SPORTS

Raptors eager to battle Wizards in series that already has drama, villain

04/16/2015 06:50 EDT | Updated 07/01/2015 11:59 EDT
TORONTO - Masai Ujiri is hanging onto his cash this time around.

The Raptors general manager, who famously dropped a costly F-bomb in a pre-game rally before last season's NBA playoffs, bit his tongue Thursday when asked what he thought about Paul Pierce's verbal shot at Toronto. But his silence spoke volumes.

"I've been trying to figure that out and I honestly don't have enough money to respond to him," said Ujiri, who was fined $25,000 for his slur against the Brooklyn Nets last season. "I think if I did have enough money, everybody knows exactly how I would respond to it, and how the whole of Toronto would respond to it."

The Raptors host the Washington Wizards on Saturday in Game 1 of a playoff series that — thanks to Pierce — already has drama and a villain before the first ball has been thrown up.

There was bad blood between Pierce and the Raptors after the then-Nets forward blocked Kyle Lowry's final shot in Game 7 last season, clinching the series for Brooklyn.

Pierce threw fuel on the fire when he recently told ESPN.com he wasn't worried about facing Toronto because they don't have "it."

"We don't need his comments as motivation," Raptors guard DeMar DeRozan said. "Just being in this position against a great team is all the motivation we need."

The Raptors gathered to watch video Thursday a day after they finished their best regular-season in franchise history. The mood around this team is noticeably different from the wide-eyed squad that took the court last season in their first playoff appearance in six years. Having felt the bright lights of the post-season, Ujiri said, means everything.

"It is such a different season, the intensity and what's at stake. . . it's a whole different ball game," said Ujiri, who addressed the media in a padded purple vest over a purple shirt. "Last year, we were underdogs. But these guys, that really, really gave them great experience to go out and perform. It's a big stage and I think these guys are fearless and now they kind of know a little bit of what to expect.

"Now, we're not underdogs anymore."

DeRozan, who averaged 23.9 points a game in his rookie playoffs last season, heads into the series playing the best basketball of his career. And he said he feels "a lot more comfortable" than this time last year.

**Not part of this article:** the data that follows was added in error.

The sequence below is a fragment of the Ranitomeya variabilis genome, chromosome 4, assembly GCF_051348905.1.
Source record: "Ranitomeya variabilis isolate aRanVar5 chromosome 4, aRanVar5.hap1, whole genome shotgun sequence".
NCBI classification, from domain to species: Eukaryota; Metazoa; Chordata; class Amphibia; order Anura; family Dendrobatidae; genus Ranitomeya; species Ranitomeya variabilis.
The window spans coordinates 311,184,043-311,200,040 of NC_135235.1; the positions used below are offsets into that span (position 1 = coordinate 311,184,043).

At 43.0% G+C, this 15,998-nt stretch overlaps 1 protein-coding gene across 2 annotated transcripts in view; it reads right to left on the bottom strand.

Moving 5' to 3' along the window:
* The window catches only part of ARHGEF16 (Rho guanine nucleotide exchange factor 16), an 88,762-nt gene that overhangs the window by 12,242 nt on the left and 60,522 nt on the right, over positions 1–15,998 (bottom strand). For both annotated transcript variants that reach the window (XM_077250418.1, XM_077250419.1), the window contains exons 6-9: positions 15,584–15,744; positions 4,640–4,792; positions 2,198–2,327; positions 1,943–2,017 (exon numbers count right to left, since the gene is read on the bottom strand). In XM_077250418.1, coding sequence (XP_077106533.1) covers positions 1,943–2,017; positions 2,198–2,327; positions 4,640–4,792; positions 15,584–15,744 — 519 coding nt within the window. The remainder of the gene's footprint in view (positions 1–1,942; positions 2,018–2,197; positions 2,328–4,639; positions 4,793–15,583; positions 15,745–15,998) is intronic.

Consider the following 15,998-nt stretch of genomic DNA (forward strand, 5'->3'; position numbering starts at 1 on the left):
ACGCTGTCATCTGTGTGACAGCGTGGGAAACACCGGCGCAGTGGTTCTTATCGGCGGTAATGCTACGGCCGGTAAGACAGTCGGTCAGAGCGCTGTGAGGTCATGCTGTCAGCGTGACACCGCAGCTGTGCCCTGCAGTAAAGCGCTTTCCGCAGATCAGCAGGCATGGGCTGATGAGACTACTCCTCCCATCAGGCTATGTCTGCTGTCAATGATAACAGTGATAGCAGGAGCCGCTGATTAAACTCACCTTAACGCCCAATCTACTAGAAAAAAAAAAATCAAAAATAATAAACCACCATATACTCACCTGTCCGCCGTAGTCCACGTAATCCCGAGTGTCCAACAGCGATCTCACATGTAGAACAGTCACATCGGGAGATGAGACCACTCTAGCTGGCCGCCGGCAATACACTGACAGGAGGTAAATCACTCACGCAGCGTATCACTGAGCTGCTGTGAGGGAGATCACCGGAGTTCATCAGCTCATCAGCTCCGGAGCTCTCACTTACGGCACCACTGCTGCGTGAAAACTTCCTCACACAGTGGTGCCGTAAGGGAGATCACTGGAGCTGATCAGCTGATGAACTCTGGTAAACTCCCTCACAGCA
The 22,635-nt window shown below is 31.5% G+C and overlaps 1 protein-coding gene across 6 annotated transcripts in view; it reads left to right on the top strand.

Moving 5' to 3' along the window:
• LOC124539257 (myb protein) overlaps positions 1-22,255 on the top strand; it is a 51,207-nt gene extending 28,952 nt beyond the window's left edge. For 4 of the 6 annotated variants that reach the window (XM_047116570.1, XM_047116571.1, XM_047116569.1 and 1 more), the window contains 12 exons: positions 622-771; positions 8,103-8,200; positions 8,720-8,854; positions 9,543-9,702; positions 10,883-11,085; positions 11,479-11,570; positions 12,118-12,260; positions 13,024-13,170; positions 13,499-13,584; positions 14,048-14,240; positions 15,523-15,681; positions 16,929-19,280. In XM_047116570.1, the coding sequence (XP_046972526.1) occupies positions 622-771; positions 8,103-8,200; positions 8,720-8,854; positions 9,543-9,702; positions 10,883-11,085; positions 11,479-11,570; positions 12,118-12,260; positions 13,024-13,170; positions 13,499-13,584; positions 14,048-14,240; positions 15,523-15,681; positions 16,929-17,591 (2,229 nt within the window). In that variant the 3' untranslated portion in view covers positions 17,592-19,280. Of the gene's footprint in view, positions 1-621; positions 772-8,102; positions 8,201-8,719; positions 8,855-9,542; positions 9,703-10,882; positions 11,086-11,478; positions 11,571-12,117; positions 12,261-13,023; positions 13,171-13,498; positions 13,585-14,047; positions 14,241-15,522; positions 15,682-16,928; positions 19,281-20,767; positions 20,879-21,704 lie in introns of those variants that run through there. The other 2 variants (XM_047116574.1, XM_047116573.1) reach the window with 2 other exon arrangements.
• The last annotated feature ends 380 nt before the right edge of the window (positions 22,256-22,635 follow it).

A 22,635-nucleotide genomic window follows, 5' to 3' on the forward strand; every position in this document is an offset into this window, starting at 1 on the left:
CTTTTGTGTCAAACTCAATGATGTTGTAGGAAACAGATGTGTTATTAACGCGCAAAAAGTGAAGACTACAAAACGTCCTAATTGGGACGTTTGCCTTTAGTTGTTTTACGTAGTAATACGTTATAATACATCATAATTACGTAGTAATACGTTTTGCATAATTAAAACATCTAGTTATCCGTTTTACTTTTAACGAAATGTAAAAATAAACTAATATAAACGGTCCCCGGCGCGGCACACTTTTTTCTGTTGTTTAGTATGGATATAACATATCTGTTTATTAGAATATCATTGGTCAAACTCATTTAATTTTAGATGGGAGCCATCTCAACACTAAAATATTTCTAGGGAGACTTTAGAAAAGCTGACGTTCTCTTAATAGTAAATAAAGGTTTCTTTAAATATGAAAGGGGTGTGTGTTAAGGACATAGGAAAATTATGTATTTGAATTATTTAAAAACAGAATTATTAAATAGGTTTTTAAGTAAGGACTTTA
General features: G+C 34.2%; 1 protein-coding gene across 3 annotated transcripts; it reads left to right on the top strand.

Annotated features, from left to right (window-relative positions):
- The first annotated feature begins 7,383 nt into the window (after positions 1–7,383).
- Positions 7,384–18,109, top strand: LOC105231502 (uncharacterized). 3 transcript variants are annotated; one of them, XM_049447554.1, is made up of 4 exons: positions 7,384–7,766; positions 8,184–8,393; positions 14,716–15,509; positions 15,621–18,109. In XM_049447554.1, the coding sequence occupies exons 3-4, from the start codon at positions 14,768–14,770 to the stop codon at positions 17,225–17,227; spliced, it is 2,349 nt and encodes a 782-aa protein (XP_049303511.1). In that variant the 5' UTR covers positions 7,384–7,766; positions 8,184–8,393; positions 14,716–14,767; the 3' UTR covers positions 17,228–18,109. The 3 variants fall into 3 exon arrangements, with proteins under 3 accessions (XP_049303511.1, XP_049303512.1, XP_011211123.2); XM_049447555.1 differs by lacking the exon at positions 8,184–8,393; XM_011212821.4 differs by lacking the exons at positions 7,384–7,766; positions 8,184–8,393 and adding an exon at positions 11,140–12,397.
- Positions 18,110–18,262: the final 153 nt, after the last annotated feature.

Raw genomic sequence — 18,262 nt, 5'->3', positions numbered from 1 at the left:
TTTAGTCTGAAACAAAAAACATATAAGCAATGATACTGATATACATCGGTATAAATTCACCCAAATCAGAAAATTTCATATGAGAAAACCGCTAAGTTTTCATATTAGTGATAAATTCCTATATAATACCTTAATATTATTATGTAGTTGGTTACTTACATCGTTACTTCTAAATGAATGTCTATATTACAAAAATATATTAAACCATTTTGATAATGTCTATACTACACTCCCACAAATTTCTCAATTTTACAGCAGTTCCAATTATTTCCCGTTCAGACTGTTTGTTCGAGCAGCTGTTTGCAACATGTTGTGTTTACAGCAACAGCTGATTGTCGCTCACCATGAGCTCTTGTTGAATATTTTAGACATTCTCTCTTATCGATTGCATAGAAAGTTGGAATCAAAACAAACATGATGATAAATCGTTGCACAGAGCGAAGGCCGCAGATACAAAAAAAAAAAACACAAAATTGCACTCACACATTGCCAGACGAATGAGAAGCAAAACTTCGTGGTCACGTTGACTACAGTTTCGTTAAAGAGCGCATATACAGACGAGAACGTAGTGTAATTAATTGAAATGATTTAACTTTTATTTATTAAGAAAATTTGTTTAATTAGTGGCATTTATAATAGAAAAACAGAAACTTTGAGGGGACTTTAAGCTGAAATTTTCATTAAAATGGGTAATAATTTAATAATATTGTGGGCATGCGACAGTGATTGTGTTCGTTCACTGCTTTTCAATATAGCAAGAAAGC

"I didn't know what to expect. Everything was new to me and I was learning everything on the go. This time, I understand playoff basketball," DeRozan said.

What is playoff basketball?

"Every single step on that court means something. You have to leave everything you've got on the court," DeRozan said. "One player on that court last year had more playoff experience than our whole starting five in that series (Pierce has played in 148 post-season games). We learned about physicality, being smart, figuring out things on the go. We definitely learned a lot."

DeRozan and all-star Kyle Lowry have been, at times, one of the league's most potent backcourts. They were firing on all cylinders before DeRozan went down with a groin injury early this season. Lowry struggled after the all-star break, then missed nine of 10 games with a back injury.

With Lowry lingering in the doorway Thursday, DeRozan was asked what the Raptors can do if the two are at their best.

"We can get done whatever we want to get done honestly," DeRozan said — and Lowry applauded.

"And with that, I bring in Kyle Lowry," DeRozan added.

Lowry then stepped in front of the several dozen journalists in attendance and said, "He answered it. I think we can get done whatever we want to get done. That was the reason he was an all-star last year, I was an all-star this year. There's a good chance we can do a lot with both of us playing at a high level."

Lowry said the heartbreaking ending to last year's series — the image of Lowry lying on the court, DeRozan leaning over him is the most enduring of last season — lingered with him for months.

"It just motivated me to make sure that doesn't happen again," Lowry said. "And if it ever happens again I'll make the shot and do something to make sure I finish the shot and we're not on the floor mad, I'm on the floor happy and excited."

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